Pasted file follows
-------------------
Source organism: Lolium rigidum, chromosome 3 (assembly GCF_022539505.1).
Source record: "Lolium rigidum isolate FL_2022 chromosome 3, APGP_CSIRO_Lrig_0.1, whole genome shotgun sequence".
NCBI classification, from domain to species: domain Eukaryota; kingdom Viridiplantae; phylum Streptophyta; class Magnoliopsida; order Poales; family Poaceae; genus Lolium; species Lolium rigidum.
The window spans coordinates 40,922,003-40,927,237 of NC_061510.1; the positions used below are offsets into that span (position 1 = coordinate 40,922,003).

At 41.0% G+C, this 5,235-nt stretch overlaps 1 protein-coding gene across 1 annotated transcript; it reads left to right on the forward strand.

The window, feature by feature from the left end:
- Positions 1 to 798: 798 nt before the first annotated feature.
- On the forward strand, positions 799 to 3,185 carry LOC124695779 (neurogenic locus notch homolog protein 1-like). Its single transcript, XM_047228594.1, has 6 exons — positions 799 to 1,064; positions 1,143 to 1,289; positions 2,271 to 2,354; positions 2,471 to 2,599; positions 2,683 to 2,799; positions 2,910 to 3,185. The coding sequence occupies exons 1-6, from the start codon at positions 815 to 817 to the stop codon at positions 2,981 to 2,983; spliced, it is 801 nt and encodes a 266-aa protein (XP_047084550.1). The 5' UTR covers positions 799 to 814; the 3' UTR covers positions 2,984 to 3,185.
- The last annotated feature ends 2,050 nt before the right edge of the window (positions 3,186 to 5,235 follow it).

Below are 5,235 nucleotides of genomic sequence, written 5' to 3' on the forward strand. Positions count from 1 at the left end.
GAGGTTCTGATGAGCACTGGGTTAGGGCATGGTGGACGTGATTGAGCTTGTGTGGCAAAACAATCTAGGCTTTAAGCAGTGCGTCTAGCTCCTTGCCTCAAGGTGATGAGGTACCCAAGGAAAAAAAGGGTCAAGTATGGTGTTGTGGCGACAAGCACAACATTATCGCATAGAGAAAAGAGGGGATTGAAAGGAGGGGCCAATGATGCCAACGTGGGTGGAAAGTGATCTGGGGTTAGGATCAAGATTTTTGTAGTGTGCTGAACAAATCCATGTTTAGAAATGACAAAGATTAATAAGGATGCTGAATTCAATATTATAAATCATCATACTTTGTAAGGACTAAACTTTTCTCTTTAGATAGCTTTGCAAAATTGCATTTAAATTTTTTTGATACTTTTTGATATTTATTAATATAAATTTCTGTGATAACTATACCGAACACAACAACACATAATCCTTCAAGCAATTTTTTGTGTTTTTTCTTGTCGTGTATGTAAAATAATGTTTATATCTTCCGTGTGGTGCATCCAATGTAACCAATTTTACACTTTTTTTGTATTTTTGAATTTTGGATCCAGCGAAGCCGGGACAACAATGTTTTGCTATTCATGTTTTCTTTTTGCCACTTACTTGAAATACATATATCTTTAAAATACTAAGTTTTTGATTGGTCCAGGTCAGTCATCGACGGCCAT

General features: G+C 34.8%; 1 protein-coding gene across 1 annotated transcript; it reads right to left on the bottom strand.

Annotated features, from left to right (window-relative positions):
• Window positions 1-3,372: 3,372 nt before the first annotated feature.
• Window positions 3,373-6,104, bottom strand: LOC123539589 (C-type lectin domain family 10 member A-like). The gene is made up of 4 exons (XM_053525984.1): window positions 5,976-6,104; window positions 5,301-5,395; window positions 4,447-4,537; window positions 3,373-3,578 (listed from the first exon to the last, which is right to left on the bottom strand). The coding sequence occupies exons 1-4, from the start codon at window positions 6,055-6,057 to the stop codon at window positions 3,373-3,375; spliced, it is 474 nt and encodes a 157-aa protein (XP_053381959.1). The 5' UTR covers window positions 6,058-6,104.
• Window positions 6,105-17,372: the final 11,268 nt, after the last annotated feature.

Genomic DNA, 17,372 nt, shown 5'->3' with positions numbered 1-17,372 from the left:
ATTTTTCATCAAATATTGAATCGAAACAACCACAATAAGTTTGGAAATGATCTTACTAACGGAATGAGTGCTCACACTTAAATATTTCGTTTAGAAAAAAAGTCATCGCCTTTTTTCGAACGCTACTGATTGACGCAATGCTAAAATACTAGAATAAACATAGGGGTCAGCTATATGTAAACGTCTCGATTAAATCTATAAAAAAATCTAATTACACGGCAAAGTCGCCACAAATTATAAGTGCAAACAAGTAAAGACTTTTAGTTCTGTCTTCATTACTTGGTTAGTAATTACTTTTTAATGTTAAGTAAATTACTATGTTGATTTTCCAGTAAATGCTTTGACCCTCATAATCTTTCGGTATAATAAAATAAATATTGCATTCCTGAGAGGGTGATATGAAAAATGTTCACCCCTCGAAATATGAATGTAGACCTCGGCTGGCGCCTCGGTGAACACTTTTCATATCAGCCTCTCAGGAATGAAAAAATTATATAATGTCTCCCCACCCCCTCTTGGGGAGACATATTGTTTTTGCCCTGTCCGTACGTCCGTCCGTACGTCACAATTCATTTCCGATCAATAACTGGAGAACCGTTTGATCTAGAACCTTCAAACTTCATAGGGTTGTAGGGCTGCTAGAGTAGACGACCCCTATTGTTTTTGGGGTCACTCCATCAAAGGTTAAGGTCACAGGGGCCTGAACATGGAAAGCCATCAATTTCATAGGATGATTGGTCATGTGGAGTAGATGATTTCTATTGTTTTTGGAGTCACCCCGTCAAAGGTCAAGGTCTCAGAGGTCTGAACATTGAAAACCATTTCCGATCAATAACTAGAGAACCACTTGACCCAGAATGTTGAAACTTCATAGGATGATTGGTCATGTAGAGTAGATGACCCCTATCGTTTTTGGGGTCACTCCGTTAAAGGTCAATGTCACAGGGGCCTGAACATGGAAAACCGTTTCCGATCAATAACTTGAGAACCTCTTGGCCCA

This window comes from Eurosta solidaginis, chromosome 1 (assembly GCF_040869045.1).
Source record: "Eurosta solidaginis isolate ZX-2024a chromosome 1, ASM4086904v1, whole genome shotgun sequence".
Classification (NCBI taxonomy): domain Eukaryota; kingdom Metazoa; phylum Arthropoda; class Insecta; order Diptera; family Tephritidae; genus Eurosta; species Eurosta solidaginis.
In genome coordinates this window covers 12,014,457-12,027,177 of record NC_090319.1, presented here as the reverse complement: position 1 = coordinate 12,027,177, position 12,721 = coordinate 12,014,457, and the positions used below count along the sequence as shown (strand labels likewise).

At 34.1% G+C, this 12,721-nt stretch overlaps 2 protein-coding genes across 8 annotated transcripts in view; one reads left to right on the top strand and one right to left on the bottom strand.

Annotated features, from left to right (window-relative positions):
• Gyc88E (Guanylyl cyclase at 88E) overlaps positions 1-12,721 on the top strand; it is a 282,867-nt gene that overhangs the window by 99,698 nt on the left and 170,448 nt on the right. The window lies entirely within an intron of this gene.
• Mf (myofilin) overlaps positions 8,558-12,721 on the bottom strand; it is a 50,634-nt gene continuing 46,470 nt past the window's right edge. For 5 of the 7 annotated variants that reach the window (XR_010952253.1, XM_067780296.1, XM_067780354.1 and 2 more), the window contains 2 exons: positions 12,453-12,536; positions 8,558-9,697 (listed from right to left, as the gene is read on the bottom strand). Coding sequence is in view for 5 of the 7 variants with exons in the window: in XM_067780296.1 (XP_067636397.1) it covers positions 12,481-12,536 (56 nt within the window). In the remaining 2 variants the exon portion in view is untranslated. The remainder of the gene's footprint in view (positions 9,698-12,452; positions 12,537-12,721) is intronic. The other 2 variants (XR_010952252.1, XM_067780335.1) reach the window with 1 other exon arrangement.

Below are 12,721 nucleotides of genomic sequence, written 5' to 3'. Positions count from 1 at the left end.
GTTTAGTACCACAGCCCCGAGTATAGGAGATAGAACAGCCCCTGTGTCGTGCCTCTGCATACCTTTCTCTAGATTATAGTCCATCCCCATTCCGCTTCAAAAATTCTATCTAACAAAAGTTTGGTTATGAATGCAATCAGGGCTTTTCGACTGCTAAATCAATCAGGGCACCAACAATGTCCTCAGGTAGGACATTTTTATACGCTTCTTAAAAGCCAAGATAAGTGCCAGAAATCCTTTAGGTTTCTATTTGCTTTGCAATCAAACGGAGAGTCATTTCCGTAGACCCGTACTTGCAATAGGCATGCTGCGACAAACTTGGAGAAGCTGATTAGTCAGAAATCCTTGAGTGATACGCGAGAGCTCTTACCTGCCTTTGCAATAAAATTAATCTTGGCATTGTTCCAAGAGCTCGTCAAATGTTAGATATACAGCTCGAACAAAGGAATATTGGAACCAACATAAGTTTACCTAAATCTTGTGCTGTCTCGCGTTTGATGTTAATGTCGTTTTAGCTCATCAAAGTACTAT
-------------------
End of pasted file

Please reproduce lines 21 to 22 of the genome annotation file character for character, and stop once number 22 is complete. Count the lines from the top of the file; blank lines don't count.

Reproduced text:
Classification (NCBI taxonomy): domain Eukaryota; kingdom Metazoa; phylum Arthropoda; class Insecta; order Diptera; family Tephritidae; genus Eurosta; species Eurosta solidaginis.
In genome coordinates this window covers 12,014,457-12,027,177 of record NC_090319.1, presented here as the reverse complement: position 1 = coordinate 12,027,177, position 12,721 = coordinate 12,014,457, and the positions used below count along the sequence as shown (strand labels likewise).